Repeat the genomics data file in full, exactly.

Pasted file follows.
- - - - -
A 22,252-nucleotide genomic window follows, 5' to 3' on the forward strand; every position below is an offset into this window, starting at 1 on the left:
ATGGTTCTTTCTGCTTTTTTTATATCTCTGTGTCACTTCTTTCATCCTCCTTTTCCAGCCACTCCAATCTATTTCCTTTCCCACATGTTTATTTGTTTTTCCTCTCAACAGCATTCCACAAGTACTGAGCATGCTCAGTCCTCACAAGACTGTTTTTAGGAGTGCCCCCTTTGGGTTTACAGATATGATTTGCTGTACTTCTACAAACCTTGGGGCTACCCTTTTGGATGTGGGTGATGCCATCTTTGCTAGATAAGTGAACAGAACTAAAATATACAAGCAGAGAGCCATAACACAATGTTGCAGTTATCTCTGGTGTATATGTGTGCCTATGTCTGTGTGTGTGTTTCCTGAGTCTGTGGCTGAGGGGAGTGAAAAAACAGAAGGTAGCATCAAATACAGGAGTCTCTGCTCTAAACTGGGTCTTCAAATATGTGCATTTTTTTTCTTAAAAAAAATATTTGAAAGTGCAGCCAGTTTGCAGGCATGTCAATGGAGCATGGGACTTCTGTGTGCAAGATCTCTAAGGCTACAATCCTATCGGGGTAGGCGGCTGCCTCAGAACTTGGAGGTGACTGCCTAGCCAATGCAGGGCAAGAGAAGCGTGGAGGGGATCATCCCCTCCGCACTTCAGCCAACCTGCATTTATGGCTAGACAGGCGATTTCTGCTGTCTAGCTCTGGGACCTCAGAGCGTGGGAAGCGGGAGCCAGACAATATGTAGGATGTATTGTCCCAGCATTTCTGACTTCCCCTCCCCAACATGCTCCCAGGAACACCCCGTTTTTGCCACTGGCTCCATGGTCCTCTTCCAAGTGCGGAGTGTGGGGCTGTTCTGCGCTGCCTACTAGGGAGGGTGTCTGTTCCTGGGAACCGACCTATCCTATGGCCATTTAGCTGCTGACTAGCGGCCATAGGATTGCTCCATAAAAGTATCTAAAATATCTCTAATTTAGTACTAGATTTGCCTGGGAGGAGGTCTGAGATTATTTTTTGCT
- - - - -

A 22,252-nucleotide genomic window follows, 5' to 3' on the forward strand; every position below is an offset into this window, starting at 1 on the left:
ATGGTTCTTTCTGCTTTTTTTATATCTCTGTGTCACTTCTTTCATCCTCCTTTTCCAGCCACTCCAATCTATTTCCTTTCCCACATGTTTATTTGTTTTTCCTCTCAACAGCATTCCACAAGTACTGAGCATGCTCAGTCCTCACAAGACTGTTTTTAGGAGTGCCCCCTTTGGGTTTACAGATATGATTTGCTGTACTTCTACAAACCTTGGGGCTACCCTTTTGGATGTGGGTGATGCCATCTTTGCTAGATAAGTGAACAGAACTAAAATATACAAGCAGAGAGCCATAACACAATGTTGCAGTTATCTCTGGTGTATATGTGTGCCTATGTCTGTGTGTGTGTTTCCTGAGTCTGTGGCTGAGGGGAGTGAAAAAACAGAAGGTAGCATCAAATACAGGAGTCTCTGCTCTAAACTGGGTCTTCAAATATGTGCATTTTTTTTCTTAAAAAAAATATTTGAAAGTGCAGCCAGTTTGCAGGCATGTCAATGGAGCATGGGACTTCTGTGTGCAAGATCTCTAAGGCTACAATCCTATCGGGGTAGGCGGCTGCCTCAGAACTTGGAGGTGACTGCCTAGCCAATGCAGGGCAAGAGAAGCGTGGAGGGGATCATCCCCTCCGCACTTCAGCCAACCTGCATTTATGGCTAGACAGGCGATTTCTGCTGTCTAGCTCTGGGACCTCAGAGCGTGGGAAGCGGGAGCCAGACAATATGTAGGATGTATTGTCCCAGCATTTCTGACTTCCCCTCCCCAACATGCTCCCAGGAACACCCCGTTTTTGCCACTGGCTCCATGGTCCTCTTCCAAGTGCGGAGTGTGGGGCTGTTCTGCGCTGCCTACTAGGGAGGGTGTCTGTTCCTGGGAACCGACCTATCCTATGGCCATTTAGCTGCTGACTAGCGGCCATAGGATTGCTCCATAAAAGTATCTAAAATATCTCTAATTTAGTACTAGATTTGCCTGGGAGGAGGTCTGAGATTATTTTTTGCT